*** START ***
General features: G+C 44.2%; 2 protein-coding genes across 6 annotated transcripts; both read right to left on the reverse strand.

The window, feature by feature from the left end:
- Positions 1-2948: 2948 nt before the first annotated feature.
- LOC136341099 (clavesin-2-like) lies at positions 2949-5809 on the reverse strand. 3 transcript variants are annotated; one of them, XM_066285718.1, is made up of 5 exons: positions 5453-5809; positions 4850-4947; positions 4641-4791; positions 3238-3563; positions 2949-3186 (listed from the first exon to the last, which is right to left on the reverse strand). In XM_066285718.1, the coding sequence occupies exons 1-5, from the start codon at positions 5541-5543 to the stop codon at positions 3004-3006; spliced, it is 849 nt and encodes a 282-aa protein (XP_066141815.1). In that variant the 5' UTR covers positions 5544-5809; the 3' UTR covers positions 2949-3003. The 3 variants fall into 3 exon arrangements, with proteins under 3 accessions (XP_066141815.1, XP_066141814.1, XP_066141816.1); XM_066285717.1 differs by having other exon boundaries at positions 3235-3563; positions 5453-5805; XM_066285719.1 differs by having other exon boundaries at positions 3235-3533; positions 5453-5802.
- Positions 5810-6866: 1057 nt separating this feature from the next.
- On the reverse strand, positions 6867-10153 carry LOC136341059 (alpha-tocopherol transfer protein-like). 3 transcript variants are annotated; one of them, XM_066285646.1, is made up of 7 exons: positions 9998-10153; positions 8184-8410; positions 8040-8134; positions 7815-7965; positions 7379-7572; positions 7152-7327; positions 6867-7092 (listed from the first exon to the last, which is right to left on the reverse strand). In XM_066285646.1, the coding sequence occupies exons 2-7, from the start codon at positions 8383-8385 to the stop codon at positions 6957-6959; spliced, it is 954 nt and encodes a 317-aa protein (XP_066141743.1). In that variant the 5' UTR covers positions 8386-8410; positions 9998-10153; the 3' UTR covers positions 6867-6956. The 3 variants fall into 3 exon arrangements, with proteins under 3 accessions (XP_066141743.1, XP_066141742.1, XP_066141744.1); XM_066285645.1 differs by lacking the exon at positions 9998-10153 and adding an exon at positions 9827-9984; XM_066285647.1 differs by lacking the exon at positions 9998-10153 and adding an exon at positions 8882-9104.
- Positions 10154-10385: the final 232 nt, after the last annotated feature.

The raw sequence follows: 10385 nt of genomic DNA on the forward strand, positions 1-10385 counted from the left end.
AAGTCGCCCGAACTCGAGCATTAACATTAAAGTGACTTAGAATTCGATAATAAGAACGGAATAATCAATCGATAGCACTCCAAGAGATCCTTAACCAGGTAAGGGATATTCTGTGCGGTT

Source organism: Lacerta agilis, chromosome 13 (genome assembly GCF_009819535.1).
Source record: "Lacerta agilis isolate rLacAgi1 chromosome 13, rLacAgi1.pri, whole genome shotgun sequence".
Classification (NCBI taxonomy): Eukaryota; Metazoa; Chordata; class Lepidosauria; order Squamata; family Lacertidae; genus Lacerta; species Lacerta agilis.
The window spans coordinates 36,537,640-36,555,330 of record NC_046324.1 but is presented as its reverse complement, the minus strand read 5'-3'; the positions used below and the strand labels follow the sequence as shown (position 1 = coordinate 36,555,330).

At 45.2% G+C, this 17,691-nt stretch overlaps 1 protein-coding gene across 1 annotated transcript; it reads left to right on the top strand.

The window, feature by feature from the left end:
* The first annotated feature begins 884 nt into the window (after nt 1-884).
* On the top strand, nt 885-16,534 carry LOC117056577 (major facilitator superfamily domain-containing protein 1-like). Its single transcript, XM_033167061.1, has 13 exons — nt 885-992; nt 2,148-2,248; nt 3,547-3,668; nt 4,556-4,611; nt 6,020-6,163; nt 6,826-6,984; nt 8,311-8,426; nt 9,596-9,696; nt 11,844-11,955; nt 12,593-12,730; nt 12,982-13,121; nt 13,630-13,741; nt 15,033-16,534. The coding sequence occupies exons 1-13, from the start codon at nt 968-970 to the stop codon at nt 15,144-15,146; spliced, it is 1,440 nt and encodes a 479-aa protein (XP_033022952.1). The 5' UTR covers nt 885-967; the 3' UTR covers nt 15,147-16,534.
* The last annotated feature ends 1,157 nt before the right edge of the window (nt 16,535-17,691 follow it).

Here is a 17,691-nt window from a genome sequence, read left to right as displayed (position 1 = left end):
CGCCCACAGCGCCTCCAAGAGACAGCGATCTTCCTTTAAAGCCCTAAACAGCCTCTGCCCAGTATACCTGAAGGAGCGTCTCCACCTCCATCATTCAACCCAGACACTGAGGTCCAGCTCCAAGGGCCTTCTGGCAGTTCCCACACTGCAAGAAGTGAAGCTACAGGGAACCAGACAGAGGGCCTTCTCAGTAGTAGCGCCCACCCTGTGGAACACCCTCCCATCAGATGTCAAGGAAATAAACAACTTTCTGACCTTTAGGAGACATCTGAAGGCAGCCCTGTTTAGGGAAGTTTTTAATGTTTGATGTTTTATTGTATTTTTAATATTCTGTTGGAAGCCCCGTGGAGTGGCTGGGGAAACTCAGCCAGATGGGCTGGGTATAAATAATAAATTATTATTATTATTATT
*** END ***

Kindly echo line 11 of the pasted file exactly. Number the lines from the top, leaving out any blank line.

Source record: "Lacerta agilis isolate rLacAgi1 chromosome 13, rLacAgi1.pri, whole genome shotgun sequence".